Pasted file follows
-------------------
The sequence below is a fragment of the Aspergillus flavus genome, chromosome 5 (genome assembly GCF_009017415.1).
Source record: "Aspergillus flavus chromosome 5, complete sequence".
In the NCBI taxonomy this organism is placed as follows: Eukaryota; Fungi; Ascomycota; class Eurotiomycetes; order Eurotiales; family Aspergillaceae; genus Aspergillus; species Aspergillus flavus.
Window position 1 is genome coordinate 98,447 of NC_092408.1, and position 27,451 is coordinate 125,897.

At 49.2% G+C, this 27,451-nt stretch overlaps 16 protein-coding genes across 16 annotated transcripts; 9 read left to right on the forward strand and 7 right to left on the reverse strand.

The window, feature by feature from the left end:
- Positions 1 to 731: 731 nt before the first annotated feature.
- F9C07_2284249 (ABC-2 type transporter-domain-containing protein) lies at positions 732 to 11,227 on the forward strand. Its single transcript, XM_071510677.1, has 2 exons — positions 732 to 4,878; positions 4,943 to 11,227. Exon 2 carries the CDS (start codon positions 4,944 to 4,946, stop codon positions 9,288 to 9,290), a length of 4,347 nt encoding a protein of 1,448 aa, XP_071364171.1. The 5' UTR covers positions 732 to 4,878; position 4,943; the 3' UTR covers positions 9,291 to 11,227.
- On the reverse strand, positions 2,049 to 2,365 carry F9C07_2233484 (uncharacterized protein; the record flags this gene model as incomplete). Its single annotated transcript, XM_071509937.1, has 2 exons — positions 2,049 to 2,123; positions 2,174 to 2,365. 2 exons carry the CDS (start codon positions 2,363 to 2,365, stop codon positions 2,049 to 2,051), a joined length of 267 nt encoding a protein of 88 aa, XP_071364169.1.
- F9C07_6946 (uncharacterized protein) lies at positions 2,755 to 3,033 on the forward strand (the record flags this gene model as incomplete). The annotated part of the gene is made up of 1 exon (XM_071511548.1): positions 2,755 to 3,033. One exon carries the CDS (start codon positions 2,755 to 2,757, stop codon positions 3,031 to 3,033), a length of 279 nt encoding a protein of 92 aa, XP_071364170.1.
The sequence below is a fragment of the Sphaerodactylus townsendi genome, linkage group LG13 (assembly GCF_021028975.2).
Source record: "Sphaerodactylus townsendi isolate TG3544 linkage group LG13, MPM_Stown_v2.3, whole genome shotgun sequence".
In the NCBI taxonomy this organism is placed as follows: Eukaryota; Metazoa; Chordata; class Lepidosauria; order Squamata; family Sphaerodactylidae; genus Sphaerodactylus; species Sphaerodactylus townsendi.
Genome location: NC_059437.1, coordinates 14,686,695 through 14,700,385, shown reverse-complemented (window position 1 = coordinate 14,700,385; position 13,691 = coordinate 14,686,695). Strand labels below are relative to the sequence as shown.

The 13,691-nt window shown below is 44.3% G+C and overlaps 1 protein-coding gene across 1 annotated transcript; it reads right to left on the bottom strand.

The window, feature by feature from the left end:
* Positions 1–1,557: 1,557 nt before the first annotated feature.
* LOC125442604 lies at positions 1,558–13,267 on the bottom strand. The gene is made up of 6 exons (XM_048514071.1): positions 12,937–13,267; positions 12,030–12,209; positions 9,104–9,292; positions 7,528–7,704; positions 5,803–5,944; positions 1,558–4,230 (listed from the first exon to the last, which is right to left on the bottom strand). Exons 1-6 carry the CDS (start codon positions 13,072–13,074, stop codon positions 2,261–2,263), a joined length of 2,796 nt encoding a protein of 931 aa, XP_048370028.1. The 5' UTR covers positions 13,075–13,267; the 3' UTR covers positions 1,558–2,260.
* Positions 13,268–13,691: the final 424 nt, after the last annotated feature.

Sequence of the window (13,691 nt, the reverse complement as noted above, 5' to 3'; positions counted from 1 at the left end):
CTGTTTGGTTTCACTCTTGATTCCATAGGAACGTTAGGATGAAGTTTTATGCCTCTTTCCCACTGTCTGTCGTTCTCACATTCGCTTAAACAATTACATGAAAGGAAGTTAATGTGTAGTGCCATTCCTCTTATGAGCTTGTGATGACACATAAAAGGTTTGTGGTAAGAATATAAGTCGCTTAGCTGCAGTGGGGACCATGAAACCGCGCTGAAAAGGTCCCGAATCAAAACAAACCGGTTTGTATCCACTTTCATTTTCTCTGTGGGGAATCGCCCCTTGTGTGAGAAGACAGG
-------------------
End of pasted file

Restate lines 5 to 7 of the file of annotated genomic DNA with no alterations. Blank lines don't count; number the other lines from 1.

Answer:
At 49.2% G+C, this 27,451-nt stretch overlaps 16 protein-coding genes across 16 annotated transcripts; 9 read left to right on the forward strand and 7 right to left on the reverse strand.

The window, feature by feature from the left end:
- Positions 1 to 731: 731 nt before the first annotated feature.